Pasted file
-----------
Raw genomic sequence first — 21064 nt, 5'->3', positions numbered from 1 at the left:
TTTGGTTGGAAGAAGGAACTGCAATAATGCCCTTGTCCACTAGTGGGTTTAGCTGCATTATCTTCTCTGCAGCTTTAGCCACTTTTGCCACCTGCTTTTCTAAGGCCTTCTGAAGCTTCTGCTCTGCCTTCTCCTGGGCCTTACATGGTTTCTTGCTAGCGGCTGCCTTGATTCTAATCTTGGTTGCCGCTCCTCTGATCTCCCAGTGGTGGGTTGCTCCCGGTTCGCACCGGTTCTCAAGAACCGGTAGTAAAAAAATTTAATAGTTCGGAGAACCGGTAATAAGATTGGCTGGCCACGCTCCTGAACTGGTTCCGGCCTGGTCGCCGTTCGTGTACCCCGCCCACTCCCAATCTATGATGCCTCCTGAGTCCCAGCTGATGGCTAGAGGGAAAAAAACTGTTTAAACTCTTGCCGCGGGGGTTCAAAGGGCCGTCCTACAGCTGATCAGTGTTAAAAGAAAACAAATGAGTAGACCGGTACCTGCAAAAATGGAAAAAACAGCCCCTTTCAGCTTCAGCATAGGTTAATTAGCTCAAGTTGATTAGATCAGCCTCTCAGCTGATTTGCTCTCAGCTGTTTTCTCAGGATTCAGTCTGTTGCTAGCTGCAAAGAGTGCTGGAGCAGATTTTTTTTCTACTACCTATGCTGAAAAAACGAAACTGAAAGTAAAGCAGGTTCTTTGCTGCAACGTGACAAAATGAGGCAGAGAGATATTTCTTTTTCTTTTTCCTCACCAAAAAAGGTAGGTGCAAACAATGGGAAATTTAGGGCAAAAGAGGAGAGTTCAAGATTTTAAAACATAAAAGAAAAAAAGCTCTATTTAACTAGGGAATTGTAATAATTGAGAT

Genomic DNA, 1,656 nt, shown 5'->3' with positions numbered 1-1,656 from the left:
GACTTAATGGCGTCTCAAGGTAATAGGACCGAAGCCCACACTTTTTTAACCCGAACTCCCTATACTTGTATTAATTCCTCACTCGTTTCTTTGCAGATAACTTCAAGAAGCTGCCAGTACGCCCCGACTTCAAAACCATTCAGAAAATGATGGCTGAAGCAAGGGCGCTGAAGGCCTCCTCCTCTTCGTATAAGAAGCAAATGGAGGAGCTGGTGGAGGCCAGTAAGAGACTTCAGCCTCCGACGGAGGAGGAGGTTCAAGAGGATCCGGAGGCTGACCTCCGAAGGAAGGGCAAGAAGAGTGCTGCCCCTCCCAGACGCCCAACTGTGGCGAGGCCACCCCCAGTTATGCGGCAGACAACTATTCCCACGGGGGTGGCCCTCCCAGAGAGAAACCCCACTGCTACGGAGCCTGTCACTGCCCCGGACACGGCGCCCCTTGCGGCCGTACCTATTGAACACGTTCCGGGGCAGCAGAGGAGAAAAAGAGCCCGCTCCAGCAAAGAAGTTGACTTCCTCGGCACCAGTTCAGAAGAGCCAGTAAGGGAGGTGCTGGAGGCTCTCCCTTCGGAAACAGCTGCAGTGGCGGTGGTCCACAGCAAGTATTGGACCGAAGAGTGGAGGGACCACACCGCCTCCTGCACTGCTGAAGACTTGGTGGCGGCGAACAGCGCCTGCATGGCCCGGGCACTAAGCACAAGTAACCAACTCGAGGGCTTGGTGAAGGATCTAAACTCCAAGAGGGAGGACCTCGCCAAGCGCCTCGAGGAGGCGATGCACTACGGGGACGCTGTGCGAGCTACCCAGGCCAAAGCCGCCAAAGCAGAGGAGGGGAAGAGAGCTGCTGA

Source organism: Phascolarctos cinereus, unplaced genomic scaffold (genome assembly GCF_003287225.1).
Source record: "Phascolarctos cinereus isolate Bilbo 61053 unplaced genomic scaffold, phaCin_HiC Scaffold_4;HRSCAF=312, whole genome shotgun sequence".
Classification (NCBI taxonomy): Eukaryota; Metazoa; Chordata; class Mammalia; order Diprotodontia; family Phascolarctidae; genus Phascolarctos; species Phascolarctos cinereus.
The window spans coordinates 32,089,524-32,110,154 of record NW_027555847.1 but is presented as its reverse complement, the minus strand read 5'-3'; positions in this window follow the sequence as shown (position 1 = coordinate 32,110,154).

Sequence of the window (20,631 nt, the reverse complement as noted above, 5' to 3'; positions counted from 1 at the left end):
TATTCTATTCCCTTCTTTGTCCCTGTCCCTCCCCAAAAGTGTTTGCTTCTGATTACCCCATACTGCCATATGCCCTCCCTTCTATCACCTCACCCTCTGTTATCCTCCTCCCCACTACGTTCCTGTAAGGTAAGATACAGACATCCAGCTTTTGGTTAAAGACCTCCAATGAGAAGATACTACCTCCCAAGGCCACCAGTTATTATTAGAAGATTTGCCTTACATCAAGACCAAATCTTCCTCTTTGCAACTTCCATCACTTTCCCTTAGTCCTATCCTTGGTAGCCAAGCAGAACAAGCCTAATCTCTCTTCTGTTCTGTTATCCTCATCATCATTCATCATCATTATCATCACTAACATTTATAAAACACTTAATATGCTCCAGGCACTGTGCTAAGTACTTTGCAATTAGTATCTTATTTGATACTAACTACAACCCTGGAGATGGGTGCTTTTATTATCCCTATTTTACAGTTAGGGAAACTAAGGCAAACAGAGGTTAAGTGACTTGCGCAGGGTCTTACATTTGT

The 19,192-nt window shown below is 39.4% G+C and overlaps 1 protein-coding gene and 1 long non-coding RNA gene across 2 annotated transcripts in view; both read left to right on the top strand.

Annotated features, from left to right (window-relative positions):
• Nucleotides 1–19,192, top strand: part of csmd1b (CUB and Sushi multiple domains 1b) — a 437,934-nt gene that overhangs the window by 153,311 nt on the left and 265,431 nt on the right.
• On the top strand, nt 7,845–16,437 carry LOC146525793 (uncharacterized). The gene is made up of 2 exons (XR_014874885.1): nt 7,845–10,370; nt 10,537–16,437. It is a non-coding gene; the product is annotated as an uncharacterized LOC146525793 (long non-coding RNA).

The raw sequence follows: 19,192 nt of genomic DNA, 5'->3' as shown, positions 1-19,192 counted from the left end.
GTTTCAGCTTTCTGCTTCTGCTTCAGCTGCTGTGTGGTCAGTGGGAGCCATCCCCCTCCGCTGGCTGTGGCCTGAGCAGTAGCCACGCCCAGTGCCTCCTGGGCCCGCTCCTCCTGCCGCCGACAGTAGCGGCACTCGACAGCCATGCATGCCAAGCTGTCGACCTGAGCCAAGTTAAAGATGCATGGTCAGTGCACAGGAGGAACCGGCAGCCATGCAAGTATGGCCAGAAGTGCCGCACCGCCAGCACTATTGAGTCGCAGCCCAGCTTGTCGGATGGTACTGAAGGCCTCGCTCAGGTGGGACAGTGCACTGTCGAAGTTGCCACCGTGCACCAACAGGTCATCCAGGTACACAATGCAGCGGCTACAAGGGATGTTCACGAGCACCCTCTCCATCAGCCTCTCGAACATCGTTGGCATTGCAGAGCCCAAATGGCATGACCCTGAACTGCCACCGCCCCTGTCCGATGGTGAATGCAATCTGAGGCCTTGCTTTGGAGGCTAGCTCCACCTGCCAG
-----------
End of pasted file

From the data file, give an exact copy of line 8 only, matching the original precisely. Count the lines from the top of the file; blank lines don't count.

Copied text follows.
The window spans coordinates 32,089,524-32,110,154 of record NW_027555847.1 but is presented as its reverse complement, the minus strand read 5'-3'; positions in this window follow the sequence as shown (position 1 = coordinate 32,110,154).